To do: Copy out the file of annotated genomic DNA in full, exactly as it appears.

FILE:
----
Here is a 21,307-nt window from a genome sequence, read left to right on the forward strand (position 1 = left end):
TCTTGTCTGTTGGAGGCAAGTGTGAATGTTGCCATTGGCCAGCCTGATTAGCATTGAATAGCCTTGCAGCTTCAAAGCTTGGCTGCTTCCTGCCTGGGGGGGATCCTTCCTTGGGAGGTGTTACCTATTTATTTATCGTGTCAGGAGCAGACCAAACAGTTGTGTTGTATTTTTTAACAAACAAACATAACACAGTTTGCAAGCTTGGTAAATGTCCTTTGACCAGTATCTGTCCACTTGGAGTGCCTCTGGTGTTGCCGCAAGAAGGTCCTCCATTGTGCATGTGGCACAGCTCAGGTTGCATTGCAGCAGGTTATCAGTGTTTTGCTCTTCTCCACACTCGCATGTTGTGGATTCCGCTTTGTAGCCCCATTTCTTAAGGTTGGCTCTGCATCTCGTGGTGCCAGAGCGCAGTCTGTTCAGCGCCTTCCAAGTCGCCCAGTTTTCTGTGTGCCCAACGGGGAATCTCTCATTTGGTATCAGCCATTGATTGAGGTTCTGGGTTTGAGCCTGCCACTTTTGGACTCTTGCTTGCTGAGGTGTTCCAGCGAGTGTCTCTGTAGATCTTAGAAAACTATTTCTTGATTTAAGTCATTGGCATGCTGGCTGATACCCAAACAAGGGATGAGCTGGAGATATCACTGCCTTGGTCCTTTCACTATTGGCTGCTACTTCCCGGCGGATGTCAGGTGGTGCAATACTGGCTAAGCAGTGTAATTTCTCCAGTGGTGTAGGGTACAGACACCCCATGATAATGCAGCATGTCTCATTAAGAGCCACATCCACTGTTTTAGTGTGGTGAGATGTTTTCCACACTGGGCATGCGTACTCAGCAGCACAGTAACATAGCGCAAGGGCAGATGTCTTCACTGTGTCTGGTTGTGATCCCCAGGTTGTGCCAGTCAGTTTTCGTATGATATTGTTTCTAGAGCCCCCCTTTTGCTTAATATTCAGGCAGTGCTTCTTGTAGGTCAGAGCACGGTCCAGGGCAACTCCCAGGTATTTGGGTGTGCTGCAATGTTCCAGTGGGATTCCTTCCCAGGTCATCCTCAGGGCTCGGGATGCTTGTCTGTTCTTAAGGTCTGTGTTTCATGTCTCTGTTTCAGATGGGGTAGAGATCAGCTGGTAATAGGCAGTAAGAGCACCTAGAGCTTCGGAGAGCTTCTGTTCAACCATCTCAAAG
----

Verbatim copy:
Here is a 21,307-nt window from a genome sequence, read left to right on the forward strand (position 1 = left end):
TCTTGTCTGTTGGAGGCAAGTGTGAATGTTGCCATTGGCCAGCCTGATTAGCATTGAATAGCCTTGCAGCTTCAAAGCTTGGCTGCTTCCTGCCTGGGGGGGATCCTTCCTTGGGAGGTGTTACCTATTTATTTATCGTGTCAGGAGCAGACCAAACAGTTGTGTTGTATTTTTTAACAAACAAACATAACACAGTTTGCAAGCTTGGTAAATGTCCTTTGACCAGTATCTGTCCACTTGGAGTGCCTCTGGTGTTGCCGCAAGAAGGTCCTCCATTGTGCATGTGGCACAGCTCAGGTTGCATTGCAGCAGGTTATCAGTGTTTTGCTCTTCTCCACACTCGCATGTTGTGGATTCCGCTTTGTAGCCCCATTTCTTAAGGTTGGCTCTGCATCTCGTGGTGCCAGAGCGCAGTCTGTTCAGCGCCTTCCAAGTCGCCCAGTTTTCTGTGTGCCCAACGGGGAATCTCTCATTTGGTATCAGCCATTGATTGAGGTTCTGGGTTTGAGCCTGCCACTTTTGGACTCTTGCTTGCTGAGGTGTTCCAGCGAGTGTCTCTGTAGATCTTAGAAAACTATTTCTTGATTTAAGTCATTGGCATGCTGGCTGATACCCAAACAAGGGATGAGCTGGAGATATCACTGCCTTGGTCCTTTCACTATTGGCTGCTACTTCCCGGCGGATGTCAGGTGGTGCAATACTGGCTAAGCAGTGTAATTTCTCCAGTGGTGTAGGGTACAGACACCCCATGATAATGCAGCATGTCTCATTAAGAGCCACATCCACTGTTTTAGTGTGGTGAGATGTTTTCCACACTGGGCATGCGTACTCAGCAGCACAGTAACATAGCGCAAGGGCAGATGTCTTCACTGTGTCTGGTTGTGATCCCCAGGTTGTGCCAGTCAGTTTTCGTATGATATTGTTTCTAGAGCCCCCCTTTTGCTTAATATTCAGGCAGTGCTTCTTGTAGGTCAGAGCACGGTCCAGGGCAACTCCCAGGTATTTGGGTGTGCTGCAATGTTCCAGTGGGATTCCTTCCCAGGTCATCCTCAGGGCTCGGGATGCTTGTCTGTTCTTAAGGTCTGTGTTTCATGTCTCTGTTTCAGATGGGGTAGAGATCAGCTGGTAATAGGCAGTAAGAGCACCTAGAGCTTCGGAGAGCTTCTGTTCAACCATCTCAAAG